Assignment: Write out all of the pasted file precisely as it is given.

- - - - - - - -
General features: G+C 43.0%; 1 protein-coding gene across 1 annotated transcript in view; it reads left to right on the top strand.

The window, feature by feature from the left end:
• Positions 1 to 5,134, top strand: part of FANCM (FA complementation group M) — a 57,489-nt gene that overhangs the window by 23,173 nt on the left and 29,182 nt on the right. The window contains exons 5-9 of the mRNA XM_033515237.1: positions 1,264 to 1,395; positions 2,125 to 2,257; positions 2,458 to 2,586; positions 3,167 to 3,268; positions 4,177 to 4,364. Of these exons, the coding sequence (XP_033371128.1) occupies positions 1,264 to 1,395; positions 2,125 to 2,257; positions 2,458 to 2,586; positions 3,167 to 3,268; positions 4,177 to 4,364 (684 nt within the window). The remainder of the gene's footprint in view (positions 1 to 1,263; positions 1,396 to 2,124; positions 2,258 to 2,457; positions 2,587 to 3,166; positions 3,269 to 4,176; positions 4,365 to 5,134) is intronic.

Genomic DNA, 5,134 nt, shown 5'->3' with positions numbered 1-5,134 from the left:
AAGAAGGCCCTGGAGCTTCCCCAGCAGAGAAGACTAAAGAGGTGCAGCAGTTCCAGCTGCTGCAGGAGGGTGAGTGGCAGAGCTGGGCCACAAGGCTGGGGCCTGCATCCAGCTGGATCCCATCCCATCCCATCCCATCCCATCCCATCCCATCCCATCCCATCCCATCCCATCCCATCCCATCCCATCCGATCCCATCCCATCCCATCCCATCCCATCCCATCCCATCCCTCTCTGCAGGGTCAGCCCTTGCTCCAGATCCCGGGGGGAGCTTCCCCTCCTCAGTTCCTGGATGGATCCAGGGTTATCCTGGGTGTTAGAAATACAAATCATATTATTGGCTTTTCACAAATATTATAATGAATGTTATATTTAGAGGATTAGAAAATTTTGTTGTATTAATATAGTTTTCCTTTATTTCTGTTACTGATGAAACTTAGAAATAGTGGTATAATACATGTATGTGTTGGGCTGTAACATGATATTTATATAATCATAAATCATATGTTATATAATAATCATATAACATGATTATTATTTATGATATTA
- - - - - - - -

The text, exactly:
General features: G+C 43.0%; 1 protein-coding gene across 1 annotated transcript in view; it reads left to right on the top strand.

The window, feature by feature from the left end:
• Positions 1 to 5,134, top strand: part of FANCM (FA complementation group M) — a 57,489-nt gene that overhangs the window by 23,173 nt on the left and 29,182 nt on the right. The window contains exons 5-9 of the mRNA XM_033515237.1: positions 1,264 to 1,395; positions 2,125 to 2,257; positions 2,458 to 2,586; positions 3,167 to 3,268; positions 4,177 to 4,364. Of these exons, the coding sequence (XP_033371128.1) occupies positions 1,264 to 1,395; positions 2,125 to 2,257; positions 2,458 to 2,586; positions 3,167 to 3,268; positions 4,177 to 4,364 (684 nt within the window). The remainder of the gene's footprint in view (positions 1 to 1,263; positions 1,396 to 2,124; positions 2,258 to 2,457; positions 2,587 to 3,166; positions 3,269 to 4,176; positions 4,365 to 5,134) is intronic.

Genomic DNA, 5,134 nt, shown 5'->3' with positions numbered 1-5,134 from the left:
AAGAAGGCCCTGGAGCTTCCCCAGCAGAGAAGACTAAAGAGGTGCAGCAGTTCCAGCTGCTGCAGGAGGGTGAGTGGCAGAGCTGGGCCACAAGGCTGGGGCCTGCATCCAGCTGGATCCCATCCCATCCCATCCCATCCCATCCCATCCCATCCCATCCCATCCCATCCCATCCCATCCCATCCCATCCGATCCCATCCCATCCCATCCCATCCCATCCCATCCCATCCCTCTCTGCAGGGTCAGCCCTTGCTCCAGATCCCGGGGGGAGCTTCCCCTCCTCAGTTCCTGGATGGATCCAGGGTTATCCTGGGTGTTAGAAATACAAATCATATTATTGGCTTTTCACAAATATTATAATGAATGTTATATTTAGAGGATTAGAAAATTTTGTTGTATTAATATAGTTTTCCTTTATTTCTGTTACTGATGAAACTTAGAAATAGTGGTATAATACATGTATGTGTTGGGCTGTAACATGATATTTATATAATCATAAATCATATGTTATATAATAATCATATAACATGATTATTATTTATGATATTA